Hand Placement


I’m back and today were going over hand placement while performing bicep curls. As with many other exercises, the effectiveness and efficiency of Curls can be altered by your hand positioning. Minor changes in how you grab the bar can have a big effect on the results of the exercise. Knowing how these variations affect your Curl can give you a boost in muscle size and help you better understand how to target them properly.

 

Supinated Grip with hand shoulder-width apart (straight bar)

 

Supinated grip curls work both the short and the long head of the biceps equally.  This position is easier to assume on a straight barbell than an Ez-Bar, as the Ez-Bar only allows you to comfortably place your hands either in a close or wide position. Utilizing a shoulder-width grip puts your body in the best position for curling, meaning you’re likely to find it more comfortable than either the close or the wide grip. You’ll also likely be able to curl the most weight while utilizing a standard grip.

 

Pronated Grip (reverse Ez-Bar curl)

 

The reverse curl, the hands are in a pronated grip, meaning your palms are facing down and away from you. This variation will target your forearms and your grip strength much more than a regular curl. Reverse Curls heavily target the brachioradialis, a major muscle in the forearm. By forcing you to tightly hold onto the bar throughout the movement, Reverse Curls are generally a more difficult exercise that bicep curls, so don’t be surprised if you have to use lighter weight. Ez-bar reverse curls can be done with your hands on the outside grip of the bar, which will have your palms turned slightly inward.

 

Neutral Grip (hammer curls)

 

A neutral grip is essentially halfway between a pronated grip and a supinated grip. Instead of your palms facing toward you or away from you, they’re turned in so they’re facing one another. Curling with a neutral grip is commonly known as a “Hammer Curl,” and it’s usually only possible to perform using dumbbells, unless your have specialty bars. Hammer curls get their name because the movement looks similar to swinging a hammer. Hammer curls target both heads of your biceps in addition to your brachioradialis and brachialis (a small muscle in the deep upper arm). That means you’re working both your forearm and upper-arm, making Hammer curls a well-rounded exercise. Additionally, a stronger brachioaradialis and brachialis can actually push your biceps up, making it appear bigger. Hammer curls also place less stress on your wrist than a traditional Bicep Curl (supinated) or Reverse Curl (pronated), making it a smart choice if your looking to avoid stress in that area.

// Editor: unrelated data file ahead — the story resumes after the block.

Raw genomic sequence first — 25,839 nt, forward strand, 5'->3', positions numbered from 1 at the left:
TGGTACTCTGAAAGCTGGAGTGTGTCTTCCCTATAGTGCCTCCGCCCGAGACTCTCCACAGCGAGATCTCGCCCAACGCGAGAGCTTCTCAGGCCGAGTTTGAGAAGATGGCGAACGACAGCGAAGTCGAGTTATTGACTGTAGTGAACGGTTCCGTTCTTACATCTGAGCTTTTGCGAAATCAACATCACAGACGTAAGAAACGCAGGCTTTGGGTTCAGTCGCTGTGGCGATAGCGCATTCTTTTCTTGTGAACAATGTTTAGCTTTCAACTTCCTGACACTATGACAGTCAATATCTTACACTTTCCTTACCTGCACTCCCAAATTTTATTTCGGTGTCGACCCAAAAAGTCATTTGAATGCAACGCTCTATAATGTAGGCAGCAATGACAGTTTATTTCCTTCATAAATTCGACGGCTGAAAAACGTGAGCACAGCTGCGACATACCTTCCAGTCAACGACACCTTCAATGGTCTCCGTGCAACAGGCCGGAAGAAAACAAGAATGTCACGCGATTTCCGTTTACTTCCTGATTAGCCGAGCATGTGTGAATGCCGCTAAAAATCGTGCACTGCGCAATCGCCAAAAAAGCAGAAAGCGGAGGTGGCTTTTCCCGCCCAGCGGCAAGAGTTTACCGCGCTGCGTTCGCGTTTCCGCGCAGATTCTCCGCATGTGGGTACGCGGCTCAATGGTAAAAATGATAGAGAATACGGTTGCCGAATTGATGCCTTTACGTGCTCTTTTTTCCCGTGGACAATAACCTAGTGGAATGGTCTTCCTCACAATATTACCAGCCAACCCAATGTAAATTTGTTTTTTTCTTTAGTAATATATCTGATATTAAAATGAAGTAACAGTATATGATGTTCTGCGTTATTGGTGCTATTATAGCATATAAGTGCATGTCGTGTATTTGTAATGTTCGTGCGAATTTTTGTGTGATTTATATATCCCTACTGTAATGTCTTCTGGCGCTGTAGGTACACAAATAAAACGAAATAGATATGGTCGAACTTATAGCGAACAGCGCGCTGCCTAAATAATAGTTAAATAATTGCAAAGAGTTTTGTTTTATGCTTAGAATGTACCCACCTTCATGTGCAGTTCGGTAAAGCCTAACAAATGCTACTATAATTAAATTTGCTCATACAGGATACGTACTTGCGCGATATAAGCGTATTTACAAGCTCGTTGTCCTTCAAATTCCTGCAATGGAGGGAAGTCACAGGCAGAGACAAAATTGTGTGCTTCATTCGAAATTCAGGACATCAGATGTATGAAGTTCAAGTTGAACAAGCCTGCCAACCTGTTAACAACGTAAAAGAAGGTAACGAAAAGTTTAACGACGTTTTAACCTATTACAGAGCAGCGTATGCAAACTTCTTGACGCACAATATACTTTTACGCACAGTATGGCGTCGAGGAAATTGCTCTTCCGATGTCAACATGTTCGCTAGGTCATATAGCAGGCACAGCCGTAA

Try this Arm Busting workout if you want an insane PUMP!

A1: Incline Hammer Curl, 4 x 6-8 reps, (4-0-1-0) 30sec. Rest

A2: Scott Ez-Bar Curl, 4 x 10-12 reps, (3-0-1-0) 30sec. Rest

A3: Standing Straight Bar Curl, 4 x 20-25 reps, (2-0-1-0) 120sec. Rest

B1: Dips, 4 x 6-8 reps, (4-0-1-0) 30sec. Rest

B2: Supine DB Tricep Ext., 4 x 10-12 reps, (3-0-1-0) 30 sec. Rest

B3: Standing OH Tricep (rope), 4 x 20-25 reps, (2-0-1-0) 120sec. Rest

 

Get Fit Don’t Quit!!